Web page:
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post #5 of 6 Old 03-17-2012, 11:33 AM
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A planer alone isn't going to allow you to flatten and straighten stock and that will be especially important when milling lumber for doors. You need a jointer, too. Building 15 doors is quite a task but beyond the logistics of doing the proper joinery, making jambs and installing hardware, is the issue of finding enough high quality lumber. Doors have to be reasonably flat and straight and stay that way. Most modern doors are not solid wood, although, they appear to be. They are made from stave core lumber and veneered for the reasons I've stated.

It's difficult for us to know what level of standards you want to aspire to, what your woodworking skills are and what you are looking for in terms of design, function and appearance. There is far more to what you are proposing than buying some tools and flipping a switch. I've built hundreds of homes and many times the owners wanted to do some of the work themselves. All but a rare few have been overwhelmed with basic tasks like painting. Constructing some of the millwork would have been out of the question.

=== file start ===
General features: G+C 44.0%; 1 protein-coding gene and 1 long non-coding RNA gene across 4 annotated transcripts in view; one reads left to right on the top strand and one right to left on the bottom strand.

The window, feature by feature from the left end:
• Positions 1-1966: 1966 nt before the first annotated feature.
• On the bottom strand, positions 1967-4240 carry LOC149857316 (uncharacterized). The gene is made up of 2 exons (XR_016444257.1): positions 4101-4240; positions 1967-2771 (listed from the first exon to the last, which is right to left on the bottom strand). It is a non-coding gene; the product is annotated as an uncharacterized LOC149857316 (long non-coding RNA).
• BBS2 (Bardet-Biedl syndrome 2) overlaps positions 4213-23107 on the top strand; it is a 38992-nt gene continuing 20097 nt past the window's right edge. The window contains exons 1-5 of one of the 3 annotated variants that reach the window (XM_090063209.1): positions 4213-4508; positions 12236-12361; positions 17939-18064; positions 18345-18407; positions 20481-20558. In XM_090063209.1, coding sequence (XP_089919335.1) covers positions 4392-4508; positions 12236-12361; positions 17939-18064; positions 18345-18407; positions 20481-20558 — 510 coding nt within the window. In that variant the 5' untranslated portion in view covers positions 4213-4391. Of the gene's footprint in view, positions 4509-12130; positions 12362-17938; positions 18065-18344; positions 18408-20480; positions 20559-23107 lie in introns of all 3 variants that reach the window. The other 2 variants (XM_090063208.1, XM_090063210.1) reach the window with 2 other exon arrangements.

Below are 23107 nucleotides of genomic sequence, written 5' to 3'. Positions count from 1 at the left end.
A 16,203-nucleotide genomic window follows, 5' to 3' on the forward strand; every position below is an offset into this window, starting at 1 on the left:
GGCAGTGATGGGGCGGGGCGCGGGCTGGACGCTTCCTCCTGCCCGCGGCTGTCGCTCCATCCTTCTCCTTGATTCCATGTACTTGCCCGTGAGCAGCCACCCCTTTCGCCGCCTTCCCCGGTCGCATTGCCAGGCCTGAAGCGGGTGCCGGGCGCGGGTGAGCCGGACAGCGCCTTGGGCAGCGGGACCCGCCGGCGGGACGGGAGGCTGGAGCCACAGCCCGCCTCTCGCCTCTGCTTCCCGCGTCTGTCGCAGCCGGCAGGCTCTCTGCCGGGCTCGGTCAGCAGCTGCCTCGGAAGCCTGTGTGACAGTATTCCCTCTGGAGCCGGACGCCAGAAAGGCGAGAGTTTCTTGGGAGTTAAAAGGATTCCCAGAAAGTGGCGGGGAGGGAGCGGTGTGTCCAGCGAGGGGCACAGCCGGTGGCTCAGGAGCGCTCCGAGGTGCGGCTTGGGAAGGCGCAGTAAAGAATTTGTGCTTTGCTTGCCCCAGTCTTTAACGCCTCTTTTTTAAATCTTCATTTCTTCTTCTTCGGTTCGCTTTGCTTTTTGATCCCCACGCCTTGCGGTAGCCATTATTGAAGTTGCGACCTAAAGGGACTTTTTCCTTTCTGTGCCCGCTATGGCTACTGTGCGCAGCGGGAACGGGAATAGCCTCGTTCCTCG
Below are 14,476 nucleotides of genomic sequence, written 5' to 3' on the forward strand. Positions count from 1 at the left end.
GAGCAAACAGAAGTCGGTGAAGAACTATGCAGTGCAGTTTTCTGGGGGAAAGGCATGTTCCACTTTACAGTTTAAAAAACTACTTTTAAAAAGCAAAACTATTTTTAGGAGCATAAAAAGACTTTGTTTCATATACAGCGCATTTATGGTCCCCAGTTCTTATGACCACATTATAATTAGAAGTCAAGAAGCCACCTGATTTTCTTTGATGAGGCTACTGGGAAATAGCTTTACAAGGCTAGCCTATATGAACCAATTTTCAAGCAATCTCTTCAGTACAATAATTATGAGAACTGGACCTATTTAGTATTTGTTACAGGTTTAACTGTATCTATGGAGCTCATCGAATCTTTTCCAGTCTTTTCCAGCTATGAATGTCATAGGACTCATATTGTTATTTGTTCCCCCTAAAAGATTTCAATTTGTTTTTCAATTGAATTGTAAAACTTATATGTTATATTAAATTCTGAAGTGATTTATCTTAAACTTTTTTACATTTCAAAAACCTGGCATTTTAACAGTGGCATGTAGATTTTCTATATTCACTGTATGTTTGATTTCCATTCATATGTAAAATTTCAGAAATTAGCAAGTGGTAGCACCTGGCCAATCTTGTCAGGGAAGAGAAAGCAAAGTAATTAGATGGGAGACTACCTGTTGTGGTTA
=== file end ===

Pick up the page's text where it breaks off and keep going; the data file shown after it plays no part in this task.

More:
Not knowing exactly what you want, how much time and money you can invest, you can look at something like pre-finished hardwood flooring. You can buy many different species of strip flooring for $3 per square foot or less. If you buy hardwood lumber, it's random length and width and in the rough. It's hard to find it for $3 sq.ft. and that's just the beginning. You still have to go through the milling process, cut tongues and grooves both on the edges and ends, relieve the backs, install, sand and finish, all of which can take weeks, maybe months, if you can work on it full time and have the necessary equipment, space and knowledge.

I'm not trying to be discouraging, just pointing up the realities of what you propose. You may have unlimited time, resources, money and don't have to meet loan deadlines, building permit limits or have to live in a construction site. If you are looking to save time and money, you might want to crunch the numbers and look at things from a practical view point.
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post #6 of 6 Old 03-17-2012, 05:55 PM Thread Starter
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Quote:
Originally Posted by Hammer1 View Post
A planer alone isn't going to allow you to flatten and straighten stock and that will be especially important when milling lumber for doors. You need a jointer, too. Building 15 doors is quite a task but beyond the logistics of doing the proper joinery, making jambs and installing hardware, is the issue of finding enough high quality lumber. Doors have to be reasonably flat and straight and stay that way. Most modern doors are not solid wood, although, they appear to be. They are made from stave core lumber and veneered for the reasons I've stated.